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How can cancer treatment cause erectile dysfunction?

Erectile dysfunction, or impotence, is the inability to attain and maintain and erection for long enough to achieve penetration, and a good amount of in-and-out action. It can be caused by a number of cancer treatments. In the case of prostate cancer, for example, the surgery employed to take out the cancerous gland can injure the nerves that act as your penis's arousal-related puppet strings. Other operations in the abdomen can also cause nerve damage, or do damage to the blood vessels that carry blood to the penis. And the removal of one or both of your testicles -- or even the use of hormonal drugs -- can lower your testosterone levels, making it difficult to become aroused.

And these concrete, physical issues aren't the only things that can hamper an erection. The stress from your cancer diagnosis, and the subsequent treatments you've had to suffer through, not to mention their masculinity-damaging side effects, can cause a serious case of performance anxiety, and a poor self-image.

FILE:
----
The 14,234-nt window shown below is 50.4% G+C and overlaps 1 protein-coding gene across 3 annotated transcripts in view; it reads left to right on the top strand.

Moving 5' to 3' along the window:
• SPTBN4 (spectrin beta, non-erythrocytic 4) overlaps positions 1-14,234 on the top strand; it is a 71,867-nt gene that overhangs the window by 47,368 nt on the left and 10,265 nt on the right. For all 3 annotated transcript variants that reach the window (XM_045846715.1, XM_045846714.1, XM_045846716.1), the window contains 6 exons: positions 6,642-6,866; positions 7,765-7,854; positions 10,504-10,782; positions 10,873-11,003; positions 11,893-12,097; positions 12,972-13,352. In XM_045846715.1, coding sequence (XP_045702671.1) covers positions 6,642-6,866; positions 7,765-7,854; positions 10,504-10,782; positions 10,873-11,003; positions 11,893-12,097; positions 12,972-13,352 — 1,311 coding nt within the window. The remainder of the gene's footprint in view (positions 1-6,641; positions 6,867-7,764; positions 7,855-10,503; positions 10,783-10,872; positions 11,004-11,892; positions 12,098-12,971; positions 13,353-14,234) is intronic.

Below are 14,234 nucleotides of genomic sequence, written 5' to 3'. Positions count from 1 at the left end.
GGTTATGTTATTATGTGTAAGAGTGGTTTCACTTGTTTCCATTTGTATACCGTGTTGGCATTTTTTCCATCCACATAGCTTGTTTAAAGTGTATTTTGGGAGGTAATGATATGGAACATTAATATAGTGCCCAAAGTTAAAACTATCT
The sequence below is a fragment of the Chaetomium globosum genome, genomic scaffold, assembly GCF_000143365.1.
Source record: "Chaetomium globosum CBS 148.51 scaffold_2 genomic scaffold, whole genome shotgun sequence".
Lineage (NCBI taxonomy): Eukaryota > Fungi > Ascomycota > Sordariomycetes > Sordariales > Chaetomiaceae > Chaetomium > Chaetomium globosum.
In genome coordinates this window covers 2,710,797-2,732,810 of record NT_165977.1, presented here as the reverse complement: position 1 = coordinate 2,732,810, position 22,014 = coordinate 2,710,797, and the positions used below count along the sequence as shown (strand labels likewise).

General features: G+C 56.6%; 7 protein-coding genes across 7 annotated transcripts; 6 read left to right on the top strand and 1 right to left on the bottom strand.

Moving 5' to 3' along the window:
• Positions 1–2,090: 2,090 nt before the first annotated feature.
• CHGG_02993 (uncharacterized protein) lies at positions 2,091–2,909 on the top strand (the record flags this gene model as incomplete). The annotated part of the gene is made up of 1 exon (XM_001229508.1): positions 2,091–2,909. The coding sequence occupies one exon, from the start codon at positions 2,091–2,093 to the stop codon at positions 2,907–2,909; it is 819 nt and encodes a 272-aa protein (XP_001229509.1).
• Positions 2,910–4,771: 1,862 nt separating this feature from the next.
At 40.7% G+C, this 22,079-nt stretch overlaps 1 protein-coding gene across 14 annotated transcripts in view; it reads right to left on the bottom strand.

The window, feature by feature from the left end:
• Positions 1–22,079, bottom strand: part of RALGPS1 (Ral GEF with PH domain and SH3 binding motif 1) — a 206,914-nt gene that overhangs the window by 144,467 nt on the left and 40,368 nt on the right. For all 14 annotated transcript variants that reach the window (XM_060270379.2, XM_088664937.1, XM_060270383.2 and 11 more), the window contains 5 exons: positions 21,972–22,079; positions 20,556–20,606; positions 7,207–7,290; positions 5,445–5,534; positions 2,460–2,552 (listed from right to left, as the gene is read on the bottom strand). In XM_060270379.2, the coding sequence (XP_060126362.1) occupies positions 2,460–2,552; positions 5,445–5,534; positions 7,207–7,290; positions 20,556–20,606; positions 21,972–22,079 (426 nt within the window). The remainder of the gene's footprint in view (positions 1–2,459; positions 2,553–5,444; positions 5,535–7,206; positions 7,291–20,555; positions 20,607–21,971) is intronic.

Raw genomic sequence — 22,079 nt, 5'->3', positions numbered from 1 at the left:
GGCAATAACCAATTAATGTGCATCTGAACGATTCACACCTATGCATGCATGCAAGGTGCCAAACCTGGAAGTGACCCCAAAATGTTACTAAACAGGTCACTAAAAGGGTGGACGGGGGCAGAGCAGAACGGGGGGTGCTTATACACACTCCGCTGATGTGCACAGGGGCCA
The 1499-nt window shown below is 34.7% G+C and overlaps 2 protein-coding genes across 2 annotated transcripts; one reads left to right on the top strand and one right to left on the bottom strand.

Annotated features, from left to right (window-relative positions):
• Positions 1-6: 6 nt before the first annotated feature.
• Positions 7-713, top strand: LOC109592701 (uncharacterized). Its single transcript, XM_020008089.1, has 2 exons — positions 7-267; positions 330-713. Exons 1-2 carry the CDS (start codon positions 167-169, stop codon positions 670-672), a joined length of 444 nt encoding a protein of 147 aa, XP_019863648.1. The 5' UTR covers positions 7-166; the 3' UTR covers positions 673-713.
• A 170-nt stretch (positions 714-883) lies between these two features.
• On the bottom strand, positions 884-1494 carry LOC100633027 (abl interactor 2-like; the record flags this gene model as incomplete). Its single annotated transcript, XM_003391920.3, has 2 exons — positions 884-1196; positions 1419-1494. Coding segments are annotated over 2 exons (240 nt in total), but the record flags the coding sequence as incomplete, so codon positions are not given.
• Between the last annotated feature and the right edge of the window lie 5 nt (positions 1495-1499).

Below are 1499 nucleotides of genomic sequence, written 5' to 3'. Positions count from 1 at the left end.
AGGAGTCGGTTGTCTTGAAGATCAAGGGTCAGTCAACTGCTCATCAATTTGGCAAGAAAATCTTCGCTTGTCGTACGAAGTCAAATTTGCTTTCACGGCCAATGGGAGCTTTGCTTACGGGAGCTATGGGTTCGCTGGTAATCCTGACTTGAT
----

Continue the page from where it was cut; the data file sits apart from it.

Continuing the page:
Sexy Ever After: Intimacy Post-Cancer

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Sexy Ever After: Intimacy Post-Cancer

Recent studies show that 40-100 percent of men and women who have been treated for cancer have experienced some level of sexual dysfunction. Sexy Ever After: Intimacy Post-Cancer will help you...

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Important: This content reflects information from various individuals and organizations and may offer alternative or opposing points of view. It should not be used for medical advice, diagnosis or treatment. As always, you should consult with your healthcare provider about your specific health needs.